Louise_lemon Lifetime_of_tears

Louise Lemón - Lifetime of Tears


Feeling tired of soulful female Pop stars in skimpy outfits almost exclusively singing about relationships and break-ups? Rejoice as I give you a Swedish Pop singer, clad in black lingerie and high-heel boots, and her long-awaited new album, on which she’s downright obsessed with love, hurt, heartbreak and heal… Ok, I confess that sometimes I just make a lousy salesman.

Obviously - even though she has gathered a quite respectable following - Louise Lemón is very far from household name fame, so one unwritten rule of her being featured in our rather underground-orientated little publication here is already cleared. That leaves the even less defined criterion of musial direction. Well let’s just say that her Roadburn Festival appearance in 2019, which yours truly witnessed spellbound from the center of the first row should be approval enough, right?

Even in the early 2010’s, long before her first full album Purge in 2018, Louise Lemón already presented herself as an artist determined to claim a strangely specific place between worlds, formally and aesthetically embracing some aspects of mainstream Pop music, but always with a dark independent undercurrent and a very band-orientated sound. At some point coined Queen of Death Gospel, her style has gradually developed, yet always stayed true to its roots. Even though she hasn’t ever exactly copied her last work, her music for sure is very consistent and recognizable. Lemón’s third album keeps utilizing her established strengths, so as a fan you will immediately feel at home on Lifetime of Tears.

This means you’ll hear the here intimate and soulful, there tightly rocking sound of a band between Fleetwood Mac worship and modern Alternative with an excellent feel for dynamics, skillfully placed accents and space. An emphasis on piano or organ chords is prevalent, and as soon as the singer leaves center stage or the song opens up into a dramatic crescendo, you can expect some very tasty soaring and howling guitar leads. Once again with expert for a healthy deep end Randall Dunn (Earth, Sunn O))), Zola Jesus) on the mixing desk all this comes across in a lush yet crispy production. The snare drum alone should make you cluck your tongue.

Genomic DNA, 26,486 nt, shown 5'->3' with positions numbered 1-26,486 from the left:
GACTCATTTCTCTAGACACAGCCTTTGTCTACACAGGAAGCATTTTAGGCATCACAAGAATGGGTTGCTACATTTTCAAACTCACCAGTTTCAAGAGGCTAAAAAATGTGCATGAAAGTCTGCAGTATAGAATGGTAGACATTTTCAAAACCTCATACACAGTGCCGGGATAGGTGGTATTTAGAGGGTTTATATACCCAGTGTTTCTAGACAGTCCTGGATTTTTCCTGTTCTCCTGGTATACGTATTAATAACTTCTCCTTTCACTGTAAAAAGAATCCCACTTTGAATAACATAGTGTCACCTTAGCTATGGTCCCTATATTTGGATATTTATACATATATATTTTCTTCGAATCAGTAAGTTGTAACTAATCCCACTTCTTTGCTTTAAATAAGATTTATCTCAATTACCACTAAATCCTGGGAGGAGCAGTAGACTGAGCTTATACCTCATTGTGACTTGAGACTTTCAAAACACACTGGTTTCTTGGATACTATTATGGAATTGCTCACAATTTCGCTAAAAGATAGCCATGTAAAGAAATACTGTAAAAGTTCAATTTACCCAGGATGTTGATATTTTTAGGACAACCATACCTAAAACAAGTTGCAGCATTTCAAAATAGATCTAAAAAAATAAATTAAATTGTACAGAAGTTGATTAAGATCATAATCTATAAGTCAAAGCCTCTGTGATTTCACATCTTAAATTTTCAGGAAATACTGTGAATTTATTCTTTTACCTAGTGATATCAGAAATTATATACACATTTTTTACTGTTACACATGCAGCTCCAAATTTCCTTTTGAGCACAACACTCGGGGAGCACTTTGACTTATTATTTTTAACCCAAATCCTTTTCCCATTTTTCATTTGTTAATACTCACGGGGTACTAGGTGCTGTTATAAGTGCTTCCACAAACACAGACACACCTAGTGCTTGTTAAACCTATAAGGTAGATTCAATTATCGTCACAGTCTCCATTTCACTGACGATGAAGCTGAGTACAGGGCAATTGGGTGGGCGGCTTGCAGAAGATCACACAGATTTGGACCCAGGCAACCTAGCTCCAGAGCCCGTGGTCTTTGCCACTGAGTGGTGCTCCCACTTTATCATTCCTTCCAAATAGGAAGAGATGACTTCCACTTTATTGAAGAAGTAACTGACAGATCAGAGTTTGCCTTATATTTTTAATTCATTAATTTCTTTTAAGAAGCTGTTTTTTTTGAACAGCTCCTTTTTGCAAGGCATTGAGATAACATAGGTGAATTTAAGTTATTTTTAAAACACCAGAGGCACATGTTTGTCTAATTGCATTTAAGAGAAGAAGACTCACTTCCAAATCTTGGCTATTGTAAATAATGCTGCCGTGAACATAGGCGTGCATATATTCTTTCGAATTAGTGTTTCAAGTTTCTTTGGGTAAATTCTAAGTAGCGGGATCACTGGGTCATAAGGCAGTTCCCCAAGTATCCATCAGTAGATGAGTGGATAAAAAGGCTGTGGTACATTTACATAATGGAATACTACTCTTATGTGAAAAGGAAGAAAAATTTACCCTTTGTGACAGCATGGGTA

But the centre of attraction is of course the magnetically enchanting presence of the singer. From sultry crooning to boundless Soul belting Louise Lemón seems to move between Lana Del Rey and fellow Swedish vocal powerhouse Elin Larsson, as she converts her anger, grief amd heartbreak into confident, enormously catchy and addictive hymns. The just mentioned comparison actually also works on other levels, as this material embraces Seventies’ nostalgia and turns it into something both timeless and mordern in a similar way many songs of Lana (also Florence Welsh for that matter) and yes, with even more nerd energy, Larsson’s Blues Pills are doing it. Mash those artists up in the middle and add some eery reverb and smoky bar vibes to it and you’ll be surprised how close you will get to this album.

In comparison to its predecessor A Broken Heart Is An Open Heart Louise may have dialed back a little of what I would call Contemporary Gothic spirit in favour of a more outgoing, yet still emotionally raw and honest Blues/Rock approach. And then there’s of course the fun distraction of the disco-glittering danceable chorus in the slightly sarcastic “Feels So Good”… But despite an anomaly like this, in the big picture the shifts are rather subtle. So you should probably take my words with a grain of salt here; Lemón’s signature sound still is her signature sound. And that’s a great thing, because as simply structured and topically restricted as her self-reflective meditations on the words “love”, “hurt” and “heart” may appear on the surface - she knows exactly what she’s doing, both as a lyricist and songwriter. And before you even realize it you’ll find yourself trapped in a mesmerized state of submissively listening to these ten songs over and over again. Please don’t try to free me! I’m good down here. Or up there? Both I guess.

And while I once again immerse myself into the hypnotic Ambient atmosphere of the mantra-like album closer “Topanga Canyon”, I find that the only thing which baffles me in a bad way about Lifetime of Tears actually has nothing to do with its absolutely wonderful music: It’s the record label’s strategy on Bandcamp. Let’s just say in this case everyone’s favorite music site is certainly not the place to go if you only want a digital version. Even though [cliché incoming!] I have this on vinyl I seriously don’t understand how anyone benefits from selling the download for double the price of the CD. Can someone enlighten me?